New to protein powders? Check out our guide to the best vegan protein powder.

Vegan diet for weight loss: focus on filling fiber

Fiber is a complex carbohydrate that we can’t digest and therefore the microbes in the gut feed off the fiber in order to grow and survive,” explains Hope. “As fiber isn’t digested further up in the digestive system like other foods, it takes longer to reach the gut and therefore keeps us fuller for longer too.”

For those trying to lose weight, eating fiber-rich, plant-based foods can help to sustain energy and keep you satiated for a longer period of time. And the great news is, fiber is largely found in plants which consist of a large part of a vegan diet.

“If you’re looking to lose weight you may wish to focus more on the lower energy fiber-rich plant foods such as beans, pulses, vegetables, fruits and wholegrains,” adds Hope. “However, don’t forget to incorporate nuts into the diet in moderate amounts as these are rich in healthy fats, which contribute to supporting brain health, joint health and hormone production among many other roles.”

A 2015 study found that eating 30g of fiber a day, without making any other dietary changes, could help with ‘significant weight loss.’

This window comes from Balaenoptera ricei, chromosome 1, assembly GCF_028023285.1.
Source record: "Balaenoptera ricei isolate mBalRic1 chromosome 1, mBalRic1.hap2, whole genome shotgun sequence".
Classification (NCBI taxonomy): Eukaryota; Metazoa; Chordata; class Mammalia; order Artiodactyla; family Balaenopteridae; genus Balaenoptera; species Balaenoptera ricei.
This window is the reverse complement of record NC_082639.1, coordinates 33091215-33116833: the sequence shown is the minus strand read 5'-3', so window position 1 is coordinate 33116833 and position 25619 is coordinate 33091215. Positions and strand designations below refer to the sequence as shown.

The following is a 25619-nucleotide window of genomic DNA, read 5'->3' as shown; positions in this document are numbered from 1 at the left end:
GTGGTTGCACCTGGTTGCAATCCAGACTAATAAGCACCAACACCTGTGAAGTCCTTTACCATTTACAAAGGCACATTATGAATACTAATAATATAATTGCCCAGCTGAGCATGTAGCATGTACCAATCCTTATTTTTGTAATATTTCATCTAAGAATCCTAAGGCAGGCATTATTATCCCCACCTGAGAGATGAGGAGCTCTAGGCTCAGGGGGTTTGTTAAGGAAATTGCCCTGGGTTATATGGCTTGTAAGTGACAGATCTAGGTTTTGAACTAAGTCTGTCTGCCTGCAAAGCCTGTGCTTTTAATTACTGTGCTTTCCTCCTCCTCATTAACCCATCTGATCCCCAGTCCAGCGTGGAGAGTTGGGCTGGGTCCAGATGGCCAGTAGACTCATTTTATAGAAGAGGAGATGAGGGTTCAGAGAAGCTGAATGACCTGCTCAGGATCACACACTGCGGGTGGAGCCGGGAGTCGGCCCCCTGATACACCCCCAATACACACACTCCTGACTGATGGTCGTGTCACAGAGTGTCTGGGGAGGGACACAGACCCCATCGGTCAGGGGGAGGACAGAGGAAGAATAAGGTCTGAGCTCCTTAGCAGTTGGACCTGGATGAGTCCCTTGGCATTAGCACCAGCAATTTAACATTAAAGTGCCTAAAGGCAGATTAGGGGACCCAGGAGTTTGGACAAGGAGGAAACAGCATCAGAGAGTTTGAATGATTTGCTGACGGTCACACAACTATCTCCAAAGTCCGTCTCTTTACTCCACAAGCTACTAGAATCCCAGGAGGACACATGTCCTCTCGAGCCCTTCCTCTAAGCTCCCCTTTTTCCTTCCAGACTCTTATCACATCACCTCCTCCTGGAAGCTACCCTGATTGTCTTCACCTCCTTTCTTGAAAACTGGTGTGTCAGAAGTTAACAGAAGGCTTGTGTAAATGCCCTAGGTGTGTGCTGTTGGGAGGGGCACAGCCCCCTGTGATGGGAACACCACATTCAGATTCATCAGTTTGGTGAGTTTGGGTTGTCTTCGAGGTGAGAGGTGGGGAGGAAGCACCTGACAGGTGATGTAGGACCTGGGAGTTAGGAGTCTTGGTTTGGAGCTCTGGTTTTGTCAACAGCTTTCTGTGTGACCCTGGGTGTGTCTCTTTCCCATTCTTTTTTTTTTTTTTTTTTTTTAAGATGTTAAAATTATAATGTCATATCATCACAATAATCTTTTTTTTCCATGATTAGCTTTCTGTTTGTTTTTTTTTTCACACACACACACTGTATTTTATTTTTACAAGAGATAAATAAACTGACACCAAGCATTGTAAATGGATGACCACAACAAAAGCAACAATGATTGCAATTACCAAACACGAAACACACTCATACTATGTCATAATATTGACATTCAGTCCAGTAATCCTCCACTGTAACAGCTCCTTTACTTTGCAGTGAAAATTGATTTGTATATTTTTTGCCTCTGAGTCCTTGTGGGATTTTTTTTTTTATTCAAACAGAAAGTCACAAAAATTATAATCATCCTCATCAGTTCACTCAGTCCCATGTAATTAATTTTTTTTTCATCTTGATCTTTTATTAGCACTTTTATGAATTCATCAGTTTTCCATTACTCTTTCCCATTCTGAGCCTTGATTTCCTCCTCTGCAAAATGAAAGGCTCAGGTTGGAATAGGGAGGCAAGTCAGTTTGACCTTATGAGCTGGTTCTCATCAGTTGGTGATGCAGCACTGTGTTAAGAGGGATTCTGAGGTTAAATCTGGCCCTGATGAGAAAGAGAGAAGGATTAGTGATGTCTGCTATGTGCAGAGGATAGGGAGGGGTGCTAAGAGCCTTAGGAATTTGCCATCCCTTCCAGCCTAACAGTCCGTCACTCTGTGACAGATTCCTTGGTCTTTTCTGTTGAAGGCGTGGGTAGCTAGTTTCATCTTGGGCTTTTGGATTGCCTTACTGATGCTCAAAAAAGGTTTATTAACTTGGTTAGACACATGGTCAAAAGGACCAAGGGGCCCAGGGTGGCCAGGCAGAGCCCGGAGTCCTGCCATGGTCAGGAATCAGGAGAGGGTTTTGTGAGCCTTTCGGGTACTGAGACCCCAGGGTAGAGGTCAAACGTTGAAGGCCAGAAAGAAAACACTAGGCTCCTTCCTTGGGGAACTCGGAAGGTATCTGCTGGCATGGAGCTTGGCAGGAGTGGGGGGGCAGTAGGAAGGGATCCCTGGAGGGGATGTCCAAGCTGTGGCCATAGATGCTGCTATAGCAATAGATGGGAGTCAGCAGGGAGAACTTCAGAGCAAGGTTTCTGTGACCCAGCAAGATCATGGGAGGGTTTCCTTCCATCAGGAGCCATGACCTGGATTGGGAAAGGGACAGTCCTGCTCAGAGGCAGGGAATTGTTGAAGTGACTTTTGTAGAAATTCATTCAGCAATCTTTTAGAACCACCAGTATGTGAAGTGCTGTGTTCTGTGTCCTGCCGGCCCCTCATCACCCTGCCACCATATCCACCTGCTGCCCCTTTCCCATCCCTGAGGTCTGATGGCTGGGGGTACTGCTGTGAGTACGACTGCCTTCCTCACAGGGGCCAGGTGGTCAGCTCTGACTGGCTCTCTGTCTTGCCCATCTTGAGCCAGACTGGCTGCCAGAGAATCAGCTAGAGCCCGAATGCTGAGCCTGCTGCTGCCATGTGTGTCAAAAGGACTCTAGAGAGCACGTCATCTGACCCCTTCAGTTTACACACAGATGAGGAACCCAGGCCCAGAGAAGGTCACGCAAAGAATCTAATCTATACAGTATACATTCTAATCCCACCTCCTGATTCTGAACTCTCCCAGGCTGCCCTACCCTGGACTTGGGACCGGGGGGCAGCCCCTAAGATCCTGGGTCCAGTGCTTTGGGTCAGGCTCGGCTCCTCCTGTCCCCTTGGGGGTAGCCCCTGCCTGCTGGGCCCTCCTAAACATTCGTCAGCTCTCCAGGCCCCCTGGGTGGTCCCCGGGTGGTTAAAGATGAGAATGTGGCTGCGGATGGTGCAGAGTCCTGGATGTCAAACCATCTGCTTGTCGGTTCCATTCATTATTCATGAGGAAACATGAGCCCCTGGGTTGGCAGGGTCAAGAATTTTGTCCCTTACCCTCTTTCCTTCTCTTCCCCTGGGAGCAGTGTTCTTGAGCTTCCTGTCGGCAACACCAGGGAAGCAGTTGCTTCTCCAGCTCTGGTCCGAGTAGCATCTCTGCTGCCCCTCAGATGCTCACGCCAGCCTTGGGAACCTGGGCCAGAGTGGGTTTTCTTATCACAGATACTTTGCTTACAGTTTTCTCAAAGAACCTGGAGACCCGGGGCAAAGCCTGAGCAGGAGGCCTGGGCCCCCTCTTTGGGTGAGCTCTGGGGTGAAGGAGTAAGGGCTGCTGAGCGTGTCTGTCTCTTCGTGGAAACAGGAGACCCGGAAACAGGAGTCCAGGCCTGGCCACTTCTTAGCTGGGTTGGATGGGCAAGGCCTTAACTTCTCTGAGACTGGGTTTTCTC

As well as boosting weight loss, fiber is great for the heart, gut health and digestion. However, most of us aren’t getting enough. The Dietary Guidelines for Americans recommend women eat at least 25g of fiber each day, with men consuming around 36g.

Vegan diet for weight loss: avoid processed vegan food

“There’s a common misconception that because a food is labeled as vegan it automatically means it’s healthy,” says Hope. “However, this isn’t the case and vegan foods can also be loaded with saturated fats and sugars. Therefore, if you’re focusing on health and weight you’re far better off consuming a diet focused around plants and wholefoods.” 

She adds that if you’re going vegan from eating an omnivorous diet, you should be aware of higher risk nutrient deficiencies that can occur from excluding animal products on a vegan diet. “It is possible to obtain most of your nutrients but you do need to be more aware where they’re coming from,” she says. There are also many supplements tailored specifically to vegans and vegetarians. 

Vegan diet for weight loss: check food labels

As with any weight loss plan, food labels can be a useful indicator of how much you’re eating. However, the best foods to choose are often the ones without a label at all, as they’ll be the least processed.

Hope also adds that weight loss is unique for every individual and often requires a whole host of measures to be aligned. “This includes diet, exercise, stress and sleep,” she says. However, when you’re looking at dietary components and food labels, ideally you want to aim for lower sugar foods – those that contain less than 5g of sugar per 100g; low saturated fat foods – less than 1.5g per 100g; and higher fiber foods – more than 6g per 100g.”